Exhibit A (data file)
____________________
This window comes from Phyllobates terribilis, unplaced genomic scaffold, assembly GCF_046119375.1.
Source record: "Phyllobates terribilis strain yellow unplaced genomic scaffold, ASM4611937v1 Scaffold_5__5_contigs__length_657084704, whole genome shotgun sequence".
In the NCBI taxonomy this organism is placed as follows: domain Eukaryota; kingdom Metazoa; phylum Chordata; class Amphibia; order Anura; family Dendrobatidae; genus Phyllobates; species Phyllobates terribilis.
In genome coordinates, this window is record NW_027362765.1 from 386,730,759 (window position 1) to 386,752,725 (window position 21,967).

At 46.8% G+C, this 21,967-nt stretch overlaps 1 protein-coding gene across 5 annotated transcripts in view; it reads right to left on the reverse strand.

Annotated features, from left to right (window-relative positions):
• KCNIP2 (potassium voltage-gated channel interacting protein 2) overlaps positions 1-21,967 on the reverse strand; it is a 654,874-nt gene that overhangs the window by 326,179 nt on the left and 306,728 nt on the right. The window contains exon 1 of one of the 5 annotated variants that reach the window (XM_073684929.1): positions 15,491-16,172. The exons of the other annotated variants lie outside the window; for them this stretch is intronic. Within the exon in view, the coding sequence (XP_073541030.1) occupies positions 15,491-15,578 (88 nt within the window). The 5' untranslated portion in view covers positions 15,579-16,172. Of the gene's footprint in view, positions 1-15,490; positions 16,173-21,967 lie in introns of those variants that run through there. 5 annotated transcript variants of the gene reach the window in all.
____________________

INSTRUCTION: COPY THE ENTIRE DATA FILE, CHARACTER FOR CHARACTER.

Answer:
This window comes from Phyllobates terribilis, unplaced genomic scaffold, assembly GCF_046119375.1.
Source record: "Phyllobates terribilis strain yellow unplaced genomic scaffold, ASM4611937v1 Scaffold_5__5_contigs__length_657084704, whole genome shotgun sequence".
In the NCBI taxonomy this organism is placed as follows: domain Eukaryota; kingdom Metazoa; phylum Chordata; class Amphibia; order Anura; family Dendrobatidae; genus Phyllobates; species Phyllobates terribilis.
In genome coordinates, this window is record NW_027362765.1 from 386,730,759 (window position 1) to 386,752,725 (window position 21,967).

At 46.8% G+C, this 21,967-nt stretch overlaps 1 protein-coding gene across 5 annotated transcripts in view; it reads right to left on the reverse strand.

Annotated features, from left to right (window-relative positions):
• KCNIP2 (potassium voltage-gated channel interacting protein 2) overlaps positions 1-21,967 on the reverse strand; it is a 654,874-nt gene that overhangs the window by 326,179 nt on the left and 306,728 nt on the right. The window contains exon 1 of one of the 5 annotated variants that reach the window (XM_073684929.1): positions 15,491-16,172. The exons of the other annotated variants lie outside the window; for them this stretch is intronic. Within the exon in view, the coding sequence (XP_073541030.1) occupies positions 15,491-15,578 (88 nt within the window). The 5' untranslated portion in view covers positions 15,579-16,172. Of the gene's footprint in view, positions 1-15,490; positions 16,173-21,967 lie in introns of those variants that run through there. 5 annotated transcript variants of the gene reach the window in all.